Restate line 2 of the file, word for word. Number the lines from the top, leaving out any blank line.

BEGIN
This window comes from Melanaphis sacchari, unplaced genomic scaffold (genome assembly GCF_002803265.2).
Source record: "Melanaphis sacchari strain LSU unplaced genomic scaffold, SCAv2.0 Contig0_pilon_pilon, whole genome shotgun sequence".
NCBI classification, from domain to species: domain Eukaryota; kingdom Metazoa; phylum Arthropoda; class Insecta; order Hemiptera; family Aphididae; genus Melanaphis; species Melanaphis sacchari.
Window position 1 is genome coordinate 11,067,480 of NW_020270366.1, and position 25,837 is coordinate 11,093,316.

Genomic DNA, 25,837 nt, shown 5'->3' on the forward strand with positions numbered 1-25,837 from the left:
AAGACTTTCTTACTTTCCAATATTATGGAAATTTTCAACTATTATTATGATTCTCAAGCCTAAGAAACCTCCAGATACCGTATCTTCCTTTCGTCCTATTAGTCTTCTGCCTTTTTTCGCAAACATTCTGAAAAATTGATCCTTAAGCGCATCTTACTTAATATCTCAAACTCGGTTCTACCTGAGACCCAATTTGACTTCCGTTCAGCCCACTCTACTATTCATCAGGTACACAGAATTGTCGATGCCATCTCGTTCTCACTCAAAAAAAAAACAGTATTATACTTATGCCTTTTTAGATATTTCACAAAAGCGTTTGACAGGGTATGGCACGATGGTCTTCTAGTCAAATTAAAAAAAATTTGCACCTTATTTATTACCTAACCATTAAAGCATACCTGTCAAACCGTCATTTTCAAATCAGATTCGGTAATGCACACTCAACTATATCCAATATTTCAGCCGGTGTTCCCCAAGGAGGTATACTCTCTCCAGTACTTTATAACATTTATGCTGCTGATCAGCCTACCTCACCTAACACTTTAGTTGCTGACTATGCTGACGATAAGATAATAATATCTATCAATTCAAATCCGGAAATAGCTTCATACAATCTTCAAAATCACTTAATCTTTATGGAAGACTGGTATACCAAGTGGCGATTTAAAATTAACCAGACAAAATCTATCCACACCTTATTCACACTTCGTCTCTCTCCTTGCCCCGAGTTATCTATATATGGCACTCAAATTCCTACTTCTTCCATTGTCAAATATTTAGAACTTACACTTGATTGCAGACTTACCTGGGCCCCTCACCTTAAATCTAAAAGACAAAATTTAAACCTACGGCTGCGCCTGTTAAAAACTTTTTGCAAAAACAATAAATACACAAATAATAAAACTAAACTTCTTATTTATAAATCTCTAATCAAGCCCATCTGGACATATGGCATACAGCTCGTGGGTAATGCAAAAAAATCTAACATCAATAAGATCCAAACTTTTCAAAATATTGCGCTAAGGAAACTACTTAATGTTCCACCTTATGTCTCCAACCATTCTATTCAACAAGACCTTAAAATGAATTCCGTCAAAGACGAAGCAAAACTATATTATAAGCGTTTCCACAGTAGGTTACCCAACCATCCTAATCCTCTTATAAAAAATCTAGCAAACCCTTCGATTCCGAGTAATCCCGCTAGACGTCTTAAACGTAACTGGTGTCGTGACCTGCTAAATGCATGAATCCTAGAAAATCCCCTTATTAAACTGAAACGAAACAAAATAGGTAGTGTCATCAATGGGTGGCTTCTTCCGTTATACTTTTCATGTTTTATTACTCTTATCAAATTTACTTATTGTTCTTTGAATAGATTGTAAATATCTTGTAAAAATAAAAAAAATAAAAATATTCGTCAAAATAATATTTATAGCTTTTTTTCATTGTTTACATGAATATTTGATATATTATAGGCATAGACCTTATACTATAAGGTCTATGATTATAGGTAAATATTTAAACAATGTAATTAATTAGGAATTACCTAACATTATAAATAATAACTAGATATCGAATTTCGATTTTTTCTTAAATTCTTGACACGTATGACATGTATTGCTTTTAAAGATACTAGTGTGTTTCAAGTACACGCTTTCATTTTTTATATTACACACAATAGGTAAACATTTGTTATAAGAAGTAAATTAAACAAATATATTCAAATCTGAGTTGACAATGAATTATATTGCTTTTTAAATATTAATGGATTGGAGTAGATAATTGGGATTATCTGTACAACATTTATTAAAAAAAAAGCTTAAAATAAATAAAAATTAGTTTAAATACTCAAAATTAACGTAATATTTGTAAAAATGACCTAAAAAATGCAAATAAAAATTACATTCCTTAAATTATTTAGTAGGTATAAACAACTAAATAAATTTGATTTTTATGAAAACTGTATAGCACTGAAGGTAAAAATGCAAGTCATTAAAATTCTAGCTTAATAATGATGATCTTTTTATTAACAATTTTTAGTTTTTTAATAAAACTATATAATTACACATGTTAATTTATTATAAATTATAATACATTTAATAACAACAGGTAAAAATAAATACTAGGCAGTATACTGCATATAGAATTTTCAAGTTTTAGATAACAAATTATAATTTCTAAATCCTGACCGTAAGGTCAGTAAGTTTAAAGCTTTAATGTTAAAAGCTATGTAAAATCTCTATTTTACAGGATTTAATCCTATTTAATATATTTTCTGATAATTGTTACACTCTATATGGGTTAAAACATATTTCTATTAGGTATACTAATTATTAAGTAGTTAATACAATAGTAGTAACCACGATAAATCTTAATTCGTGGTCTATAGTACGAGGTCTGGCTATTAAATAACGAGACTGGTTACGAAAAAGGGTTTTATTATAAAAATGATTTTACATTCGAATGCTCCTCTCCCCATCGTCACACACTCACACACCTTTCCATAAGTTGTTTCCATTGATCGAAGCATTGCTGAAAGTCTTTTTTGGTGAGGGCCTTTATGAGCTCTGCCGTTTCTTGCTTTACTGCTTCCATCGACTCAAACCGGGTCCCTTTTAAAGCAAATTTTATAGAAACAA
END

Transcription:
Source record: "Melanaphis sacchari strain LSU unplaced genomic scaffold, SCAv2.0 Contig0_pilon_pilon, whole genome shotgun sequence".